This kind of policy is renewed with the insurer every year, and rates start on the lower end — often lower than they would be through a more traditional term life policy. If you plan to lose weight in the next few years, an annual renewable policy could lock you into a lower rate in the short term. Once you lose the weight you can apply for a term life policy. Remember, premiums on annual renewable policies increase every year, so if you don’t plan to lose weight, a traditional policy will probably save you more money in the long term.
If your application is declined or if paying a higher rate isn’t an option, you may be able to receive group life insurance through your employer. In this scenario, you won’t need to submit health information to receive coverage and companies often cover premiums for employees up to a set amount, like $50,000 or one to two times an employee’s salary.
While these policies provide you with coverage and save you money, note that they do not offer enough coverage to adequately protect most families. Group coverage also usually ends when your employment does, and an individual policy obtained outside of your workplace will offer much higher coverage amounts.
Due to the ever-changing nature of the coronavirus pandemic, some insurers are modifying processes and/or imposing coverage restrictions on certain health conditions or age groups. Speak to a Policygenius agent for free to find out how to get the most affordable policy.
Insurers use weight to help determine your health class, and losing weight can get you a better rate.
You can still get life insurance coverage if you’re overweight or obese, but you might have higher premium rates.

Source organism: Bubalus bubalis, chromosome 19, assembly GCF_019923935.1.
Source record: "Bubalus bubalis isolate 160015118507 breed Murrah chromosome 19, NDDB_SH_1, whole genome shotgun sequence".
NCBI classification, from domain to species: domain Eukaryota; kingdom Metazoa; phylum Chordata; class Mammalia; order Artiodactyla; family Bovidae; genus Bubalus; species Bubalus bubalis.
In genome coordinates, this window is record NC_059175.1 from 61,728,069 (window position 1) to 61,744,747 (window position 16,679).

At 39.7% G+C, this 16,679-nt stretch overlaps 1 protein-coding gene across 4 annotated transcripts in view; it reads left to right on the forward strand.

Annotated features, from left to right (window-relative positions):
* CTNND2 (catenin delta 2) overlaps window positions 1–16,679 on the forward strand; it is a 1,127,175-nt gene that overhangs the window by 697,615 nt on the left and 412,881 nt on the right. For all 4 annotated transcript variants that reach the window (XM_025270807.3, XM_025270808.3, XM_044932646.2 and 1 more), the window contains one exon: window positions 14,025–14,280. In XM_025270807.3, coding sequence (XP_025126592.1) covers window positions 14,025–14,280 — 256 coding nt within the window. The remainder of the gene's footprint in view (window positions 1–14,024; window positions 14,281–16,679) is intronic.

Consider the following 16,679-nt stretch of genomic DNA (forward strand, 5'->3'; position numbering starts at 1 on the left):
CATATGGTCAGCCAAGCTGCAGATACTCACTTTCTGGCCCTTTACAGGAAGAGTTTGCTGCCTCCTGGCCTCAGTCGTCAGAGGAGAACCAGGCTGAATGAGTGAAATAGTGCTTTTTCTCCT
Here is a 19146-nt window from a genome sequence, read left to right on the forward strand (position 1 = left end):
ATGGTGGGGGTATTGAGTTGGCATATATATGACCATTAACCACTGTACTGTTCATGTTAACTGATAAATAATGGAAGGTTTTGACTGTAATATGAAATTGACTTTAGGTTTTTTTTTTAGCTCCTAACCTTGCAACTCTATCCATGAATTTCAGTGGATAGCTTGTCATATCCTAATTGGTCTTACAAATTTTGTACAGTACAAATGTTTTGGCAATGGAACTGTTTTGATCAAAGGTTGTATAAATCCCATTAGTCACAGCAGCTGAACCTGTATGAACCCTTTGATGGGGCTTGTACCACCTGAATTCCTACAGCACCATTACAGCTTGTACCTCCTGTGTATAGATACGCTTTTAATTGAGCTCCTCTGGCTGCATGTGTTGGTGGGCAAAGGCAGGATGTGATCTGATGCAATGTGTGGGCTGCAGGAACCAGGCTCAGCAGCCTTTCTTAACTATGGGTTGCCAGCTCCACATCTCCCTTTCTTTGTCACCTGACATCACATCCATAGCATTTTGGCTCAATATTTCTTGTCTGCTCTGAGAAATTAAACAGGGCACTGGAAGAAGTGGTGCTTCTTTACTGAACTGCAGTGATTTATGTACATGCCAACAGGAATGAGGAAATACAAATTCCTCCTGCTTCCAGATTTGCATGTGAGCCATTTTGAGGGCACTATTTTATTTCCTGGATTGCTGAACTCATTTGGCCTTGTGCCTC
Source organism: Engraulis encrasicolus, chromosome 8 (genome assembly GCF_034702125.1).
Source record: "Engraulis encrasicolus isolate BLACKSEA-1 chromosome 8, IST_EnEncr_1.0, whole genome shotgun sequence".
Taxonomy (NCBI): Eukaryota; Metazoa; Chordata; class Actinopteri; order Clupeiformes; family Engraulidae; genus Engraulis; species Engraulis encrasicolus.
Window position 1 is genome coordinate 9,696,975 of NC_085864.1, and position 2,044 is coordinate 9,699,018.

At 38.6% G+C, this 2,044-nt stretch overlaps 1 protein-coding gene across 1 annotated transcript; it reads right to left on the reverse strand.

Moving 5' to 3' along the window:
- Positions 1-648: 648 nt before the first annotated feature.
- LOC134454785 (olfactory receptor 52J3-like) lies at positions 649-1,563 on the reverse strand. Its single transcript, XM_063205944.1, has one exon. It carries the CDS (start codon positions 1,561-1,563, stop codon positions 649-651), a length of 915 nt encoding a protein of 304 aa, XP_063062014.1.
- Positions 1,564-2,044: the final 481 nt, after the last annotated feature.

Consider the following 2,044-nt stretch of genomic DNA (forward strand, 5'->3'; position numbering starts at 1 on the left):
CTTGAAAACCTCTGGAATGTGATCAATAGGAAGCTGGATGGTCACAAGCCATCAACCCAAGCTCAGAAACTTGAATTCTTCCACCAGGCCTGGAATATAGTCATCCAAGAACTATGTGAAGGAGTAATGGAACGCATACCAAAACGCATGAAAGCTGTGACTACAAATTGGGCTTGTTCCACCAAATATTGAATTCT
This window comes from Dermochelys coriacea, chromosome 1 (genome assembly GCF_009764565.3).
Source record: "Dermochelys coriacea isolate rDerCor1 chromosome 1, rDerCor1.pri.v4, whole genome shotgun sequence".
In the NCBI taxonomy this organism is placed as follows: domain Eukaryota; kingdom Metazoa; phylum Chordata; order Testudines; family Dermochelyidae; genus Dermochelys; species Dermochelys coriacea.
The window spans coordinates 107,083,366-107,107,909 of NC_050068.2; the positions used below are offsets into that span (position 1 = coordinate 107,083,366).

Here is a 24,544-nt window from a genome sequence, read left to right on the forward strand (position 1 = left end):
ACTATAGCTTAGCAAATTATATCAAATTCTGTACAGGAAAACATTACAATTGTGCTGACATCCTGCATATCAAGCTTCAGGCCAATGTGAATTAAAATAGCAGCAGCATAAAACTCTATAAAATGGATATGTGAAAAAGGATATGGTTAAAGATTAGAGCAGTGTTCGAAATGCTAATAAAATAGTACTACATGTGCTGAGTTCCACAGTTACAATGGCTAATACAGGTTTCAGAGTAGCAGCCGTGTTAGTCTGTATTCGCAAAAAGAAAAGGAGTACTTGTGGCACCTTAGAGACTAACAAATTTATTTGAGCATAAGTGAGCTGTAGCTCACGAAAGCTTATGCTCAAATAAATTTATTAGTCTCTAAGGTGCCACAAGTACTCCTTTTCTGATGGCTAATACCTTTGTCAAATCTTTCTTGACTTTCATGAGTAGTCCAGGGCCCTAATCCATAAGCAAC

Most life insurance underwriters use body mass index (BMI) to inform their height-to-weight chart calculations that determine premium rates. BMI, combined with several other measurements and factors (such as age, family history, and hobbies) affect the cost of life insurance.
Rebecca Shoenthal is a life insurance editor at Policygenius in New York City, specializing in buying life insurance and the ins and outs of life insurance ownership. She's edited business books by the country’s top academics, politicians, journalists, thought leaders and CEOs, including venture capitalist John Doerr’s Measure What Matters, entrepreneur Scott Belsky's The Messy Middle, NYU Stern professor Scott Galloway's The Four, and technologist John Maeda's How to Speak Machine.
Rebecca has a B.A. in Media and Journalism from the University of North Carolina at Chapel Hill.
Amanda Shih is a life insurance editor at Policygenius in New York City. She has a passion for making complex topics relatable and understandable, and has been writing about insurance since 2017 with specialities in life insurance cost and policy types. She's previously written for Jetty and LegalZoom.
Amanda has a B.A. in literature and communication from New York University.